Objective and Subjective Factors in Language Variation and Change
Since the 1960s new technologies for registering and analysing spoken language have greatly advanced our theoretical and methodological understanding of the many and complex factors involved in language variation and change, including the physiological constitution of our speech organs, the mental capacity of our brains, the structure of linguistic varieties, the linguistic context of particular variables, the social embedding of variation, and the social evaluation of variants and varieties. These factors are commonly divided and grouped in various ways: internal versus external; linguistic versus social versus (socio)psychological; macro versus micro. All of these divisions reflect important aspects of variation and change.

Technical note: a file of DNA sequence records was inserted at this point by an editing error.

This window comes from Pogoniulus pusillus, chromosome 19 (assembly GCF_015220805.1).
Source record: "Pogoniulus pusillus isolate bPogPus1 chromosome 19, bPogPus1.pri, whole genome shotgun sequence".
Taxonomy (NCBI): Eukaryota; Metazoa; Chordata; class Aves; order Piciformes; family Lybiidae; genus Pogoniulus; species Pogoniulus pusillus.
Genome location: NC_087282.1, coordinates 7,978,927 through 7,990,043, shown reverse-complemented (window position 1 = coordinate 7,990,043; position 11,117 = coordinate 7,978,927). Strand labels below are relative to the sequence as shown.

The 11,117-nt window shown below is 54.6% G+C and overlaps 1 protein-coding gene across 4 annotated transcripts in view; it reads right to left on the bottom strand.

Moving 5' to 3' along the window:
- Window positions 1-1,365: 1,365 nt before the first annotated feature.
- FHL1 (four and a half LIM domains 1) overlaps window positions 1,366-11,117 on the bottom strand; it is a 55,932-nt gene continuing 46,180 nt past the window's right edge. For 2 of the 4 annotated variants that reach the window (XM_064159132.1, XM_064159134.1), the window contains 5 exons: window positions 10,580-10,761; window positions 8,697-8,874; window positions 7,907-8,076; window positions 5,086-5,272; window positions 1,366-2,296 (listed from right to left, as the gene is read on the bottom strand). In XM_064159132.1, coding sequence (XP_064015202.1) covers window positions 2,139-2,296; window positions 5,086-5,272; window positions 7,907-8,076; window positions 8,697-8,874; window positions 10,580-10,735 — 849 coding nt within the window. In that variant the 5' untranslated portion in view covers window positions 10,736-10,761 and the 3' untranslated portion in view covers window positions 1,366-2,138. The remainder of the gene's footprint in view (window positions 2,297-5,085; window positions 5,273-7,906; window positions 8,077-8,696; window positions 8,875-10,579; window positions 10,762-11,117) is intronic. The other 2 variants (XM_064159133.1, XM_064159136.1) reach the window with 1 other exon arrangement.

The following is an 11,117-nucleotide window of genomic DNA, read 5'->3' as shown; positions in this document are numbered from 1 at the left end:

However, if we want to answer the why question of variation and change, the fundamental distinction is between necessary and sufficient factors. All the aspects listed above are necessary factors in language variation and change, in the sense that they are always involved. But it is our contention that only the sociopsychological, subjective factors can constitute the driving force behind such processes. In that sense, they alone are the sufficient factors. Language is a social phenomenon. Without users (in the plural), there is no language. The purpose of language is to contribute to the social construction of reality, including the transmission of collective experience from generation to generation. Languages are not plants with lives of their own, they are tools. Whenever these tools are the objects of tuning or adjustment, it is so because it serves human purposes.